She supported him as they walked. Spook smelled the smoke before he got there. He saw the light, and felt the heat. He and Beldre climbed up to the top of the ramp, practically crawling, for she was nearly as battered as he was. However, Spook knew what he would find.

The Ministry building, like so much of the town, was burning. Sazed stood before it, hand raised before his eyes. To Spook’s overenhanced senses, the brilliance of the flames was so great that he had to look away. The heat made him feel as if he were standing just inches from the sun.

Sazed tried to get closer to the building, but was forced back. He turned toward Spook, shielding his face. “It’s too hot!” he said. “We need to find some water, or perhaps some sand. Put out the fire before we can get below.”

“Too late . . .” Spook whispered. “It will take too long.”

Beldre turned, looking over her city. To Spook’s eyes, smoke seemed to twist and rise everywhere in the bright sky, reaching up, as if to meet the falling ash.

He set his jaw, then stumbled forward, toward the fire.

“Spook!” she cried out. But, she needn’t have worried. The flames were too hot. The pain was so strong that he had to pull back before he’d crossed even half the distance. He stumbled away, joining Beldre and Sazed, gasping quietly, blinking tears. His heightened senses made it even more difficult for him to approach the flames.

“There is nothing we can do here,” Sazed said. “We must gather crews and come back.”

“I’ve failed,” Spook whispered.

“No more than any of us,” Sazed said. “This is my fault. The emperor put me in command.”

“We were supposed to bring security to the city,” Spook said. “Not destruction. I should be able to stop those fires. But, it hurts too much.”

Sazed shook his head. “Ah, Lord Spook. You are no god, to command fire at your whim. You are a man, like the rest of us. We’re all just . . . men.”

Spook allowed them to pull him away. Sazed was right, of course. He was just a man. Just Spook. Kelsier had chosen his crew with care. He’d left a note for them, when he died. It had listed the others—Vin, Breeze, Dockson, Clubs, and Ham. He’d spoken of them, of why he’d picked them.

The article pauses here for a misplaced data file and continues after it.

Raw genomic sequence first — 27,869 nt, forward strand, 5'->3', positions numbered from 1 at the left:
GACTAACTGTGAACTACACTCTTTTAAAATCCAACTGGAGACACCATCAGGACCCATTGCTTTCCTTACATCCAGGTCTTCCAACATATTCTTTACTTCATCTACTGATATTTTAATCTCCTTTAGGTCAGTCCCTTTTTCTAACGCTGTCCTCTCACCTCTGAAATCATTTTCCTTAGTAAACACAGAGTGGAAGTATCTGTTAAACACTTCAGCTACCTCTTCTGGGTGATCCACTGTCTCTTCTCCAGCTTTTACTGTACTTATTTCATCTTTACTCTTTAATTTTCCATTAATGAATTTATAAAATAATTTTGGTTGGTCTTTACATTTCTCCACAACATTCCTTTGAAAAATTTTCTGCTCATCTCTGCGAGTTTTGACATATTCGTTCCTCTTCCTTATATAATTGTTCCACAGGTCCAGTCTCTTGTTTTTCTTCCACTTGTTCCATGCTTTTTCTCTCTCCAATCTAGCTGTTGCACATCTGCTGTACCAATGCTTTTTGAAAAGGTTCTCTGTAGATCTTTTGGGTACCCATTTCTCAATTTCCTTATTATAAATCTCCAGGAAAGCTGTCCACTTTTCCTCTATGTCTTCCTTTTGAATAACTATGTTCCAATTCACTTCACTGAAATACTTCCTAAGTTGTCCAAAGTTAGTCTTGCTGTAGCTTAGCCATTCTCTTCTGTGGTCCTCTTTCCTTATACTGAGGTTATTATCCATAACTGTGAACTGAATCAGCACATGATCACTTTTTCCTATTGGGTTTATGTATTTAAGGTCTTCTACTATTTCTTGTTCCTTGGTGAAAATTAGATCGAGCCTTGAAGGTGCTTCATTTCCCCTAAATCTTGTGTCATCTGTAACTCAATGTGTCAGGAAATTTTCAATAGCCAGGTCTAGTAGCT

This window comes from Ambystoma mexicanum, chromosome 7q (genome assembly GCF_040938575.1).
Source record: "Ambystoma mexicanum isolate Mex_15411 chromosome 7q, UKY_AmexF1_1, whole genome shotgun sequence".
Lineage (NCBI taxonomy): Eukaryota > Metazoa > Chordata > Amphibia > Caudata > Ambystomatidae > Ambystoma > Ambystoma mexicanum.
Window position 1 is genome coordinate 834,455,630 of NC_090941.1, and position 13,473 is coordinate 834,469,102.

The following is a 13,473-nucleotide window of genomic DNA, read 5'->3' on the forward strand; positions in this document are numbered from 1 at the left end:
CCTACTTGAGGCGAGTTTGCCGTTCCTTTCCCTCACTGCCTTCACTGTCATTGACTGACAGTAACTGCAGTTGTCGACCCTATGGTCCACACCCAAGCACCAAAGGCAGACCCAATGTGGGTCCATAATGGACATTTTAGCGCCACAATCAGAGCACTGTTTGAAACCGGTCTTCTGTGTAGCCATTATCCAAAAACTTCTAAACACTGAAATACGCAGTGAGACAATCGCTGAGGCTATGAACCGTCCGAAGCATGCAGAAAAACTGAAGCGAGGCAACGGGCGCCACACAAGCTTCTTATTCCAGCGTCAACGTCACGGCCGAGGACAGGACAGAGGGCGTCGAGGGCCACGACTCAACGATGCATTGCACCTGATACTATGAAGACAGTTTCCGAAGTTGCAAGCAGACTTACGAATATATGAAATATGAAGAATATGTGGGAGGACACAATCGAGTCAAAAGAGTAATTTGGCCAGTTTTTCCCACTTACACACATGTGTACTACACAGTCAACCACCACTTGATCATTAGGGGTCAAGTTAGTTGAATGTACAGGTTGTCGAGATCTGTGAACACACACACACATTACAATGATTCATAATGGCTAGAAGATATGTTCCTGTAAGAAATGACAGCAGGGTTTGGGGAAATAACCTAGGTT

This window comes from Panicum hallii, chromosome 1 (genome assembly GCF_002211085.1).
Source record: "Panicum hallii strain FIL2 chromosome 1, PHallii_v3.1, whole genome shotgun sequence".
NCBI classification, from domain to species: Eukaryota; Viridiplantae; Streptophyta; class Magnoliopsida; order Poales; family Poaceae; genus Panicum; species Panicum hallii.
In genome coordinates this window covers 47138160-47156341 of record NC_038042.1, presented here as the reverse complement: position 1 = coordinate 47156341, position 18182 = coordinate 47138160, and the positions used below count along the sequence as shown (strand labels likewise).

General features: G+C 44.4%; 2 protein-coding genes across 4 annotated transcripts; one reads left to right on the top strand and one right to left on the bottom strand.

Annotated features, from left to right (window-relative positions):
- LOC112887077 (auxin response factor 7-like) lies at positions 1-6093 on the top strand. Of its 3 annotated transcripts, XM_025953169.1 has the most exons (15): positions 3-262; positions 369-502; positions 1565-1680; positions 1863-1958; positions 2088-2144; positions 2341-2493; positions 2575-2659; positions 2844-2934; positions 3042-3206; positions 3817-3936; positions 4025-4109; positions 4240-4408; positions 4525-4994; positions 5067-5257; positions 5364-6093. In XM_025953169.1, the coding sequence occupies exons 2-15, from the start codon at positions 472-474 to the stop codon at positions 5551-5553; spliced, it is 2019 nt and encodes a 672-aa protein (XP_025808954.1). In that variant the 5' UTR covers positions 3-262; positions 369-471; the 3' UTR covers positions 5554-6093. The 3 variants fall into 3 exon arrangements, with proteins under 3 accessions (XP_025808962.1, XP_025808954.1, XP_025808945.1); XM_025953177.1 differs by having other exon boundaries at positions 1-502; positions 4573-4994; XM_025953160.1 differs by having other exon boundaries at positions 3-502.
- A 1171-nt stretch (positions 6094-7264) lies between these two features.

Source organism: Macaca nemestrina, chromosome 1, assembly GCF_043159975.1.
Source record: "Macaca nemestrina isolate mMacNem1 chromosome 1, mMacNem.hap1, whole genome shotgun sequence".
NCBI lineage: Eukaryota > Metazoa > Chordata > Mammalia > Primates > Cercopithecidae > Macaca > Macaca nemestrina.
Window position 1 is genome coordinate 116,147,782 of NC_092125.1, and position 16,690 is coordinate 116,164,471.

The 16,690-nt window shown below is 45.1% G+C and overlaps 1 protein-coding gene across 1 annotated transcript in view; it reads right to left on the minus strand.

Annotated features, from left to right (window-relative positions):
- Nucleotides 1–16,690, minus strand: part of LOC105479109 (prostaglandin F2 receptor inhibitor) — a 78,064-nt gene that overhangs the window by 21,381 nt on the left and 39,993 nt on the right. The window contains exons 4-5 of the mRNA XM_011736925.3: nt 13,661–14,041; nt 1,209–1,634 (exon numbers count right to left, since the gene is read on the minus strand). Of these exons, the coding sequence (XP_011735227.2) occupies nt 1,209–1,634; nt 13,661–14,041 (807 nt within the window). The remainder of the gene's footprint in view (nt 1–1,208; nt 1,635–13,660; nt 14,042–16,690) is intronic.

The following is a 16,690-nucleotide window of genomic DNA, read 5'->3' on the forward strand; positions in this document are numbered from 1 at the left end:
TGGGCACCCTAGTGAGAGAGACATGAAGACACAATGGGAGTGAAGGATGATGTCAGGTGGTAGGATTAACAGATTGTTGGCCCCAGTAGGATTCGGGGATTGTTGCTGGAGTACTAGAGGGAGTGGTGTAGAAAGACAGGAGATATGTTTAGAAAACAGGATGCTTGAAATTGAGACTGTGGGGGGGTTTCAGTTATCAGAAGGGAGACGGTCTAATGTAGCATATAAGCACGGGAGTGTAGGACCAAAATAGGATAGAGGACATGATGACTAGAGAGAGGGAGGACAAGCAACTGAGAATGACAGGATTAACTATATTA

But not Spook. The only one who didn’t fit in.

I named you, Spook. You were my friend.

Isn’t that enough?

Spook froze, forcing the others to stop. Sazed and Beldre looked at him. Spook stared into the night. A night that was far too bright. The fires burned. The smoke was pungent.

“No,” Spook whispered, feeling fully lucid for the first time since the evening’s violence had started. He pulled himself free of Sazed’s grip and ran back toward the burning building.

“Spook!” Two voices yelled in the night.

Spook approached the flames. His breathing grew forced, and his skin grew hot. The fire was bright—consuming. He dashed right for it. Then, at the moment when the pain became too great, he extinguished his tin.

And became numb.

It happened just as it had before, when he had been trapped in the building without any metals. Flaring tin for so long had expanded his senses, but now that he wasn’t burning it at all, those same senses became dull. His entire body grew deadened, lacking feeling or sensation.

He burst through the doorway into the building, flames raining around him.

His body burned. But, he couldn’t feel the flames, and the pain could not drive him back. The fire was bright enough that even his weakened eyes could still see. He dashed forward, ignoring fire, heat, and smoke.

Survivor of the Flames.

He knew the fires were killing him. Yet, he forced himself onward, continuing to move long after the pain should have rendered him unconscious. He reached the room at the back, skidding and sliding down the broken ladder.

The cavern was dark. He stumbled through it, pushing his way past shelves and furniture, making his way along the wall, moving with a desperation that warned him that his time was short. His body wasn’t working right anymore—he had pushed it too far, and he no longer had pewter.

He was glad for the d1arkness. As he finally stumbled against Sazed’s machine, he knew that he would have been horrified to see what the flames had done to his arms.

Groaning quietly, he felt for and found the lever—or, through numb hands, what he hoped was the lever. His fingers no longer worked. So, he simply threw his weight against it, moving the gears as required.

Then he slid down to the ground, feeling only cold and dark.



I do not know what went on in the minds of the koloss—what memories they retained, what human emotions they truly still knew. I do know that our discovery of the one creature, who named himself Human, was tremendously fortunate. Without his struggle to become human again, we might never have understood the link between the koloss, Hemalurgy, and the Inquisitors.

Of course, there was another part for him to play. Granted, not large, but still important, all things considered.



Vin certainly did her work here well, TenSoon thought as he padded through the city, shocked at the destruction. About two years ago—before he’d been sent to spy on Vin—he had been Straff Venture’s kandra, and had often visited Urteau. While it had never matched Luthadel’s noble majesty or sprawling poverty, it had been a fine city, worthy of being the seat of a Great House.

Now, a good third of the city was a burned ruin. Those buildings that hadn’t burned down were either abandoned or overcrowded—an odd mixture, in TenSoon’s opinion. Apparently, noble homes were avoided, while skaa buildings were overpacked.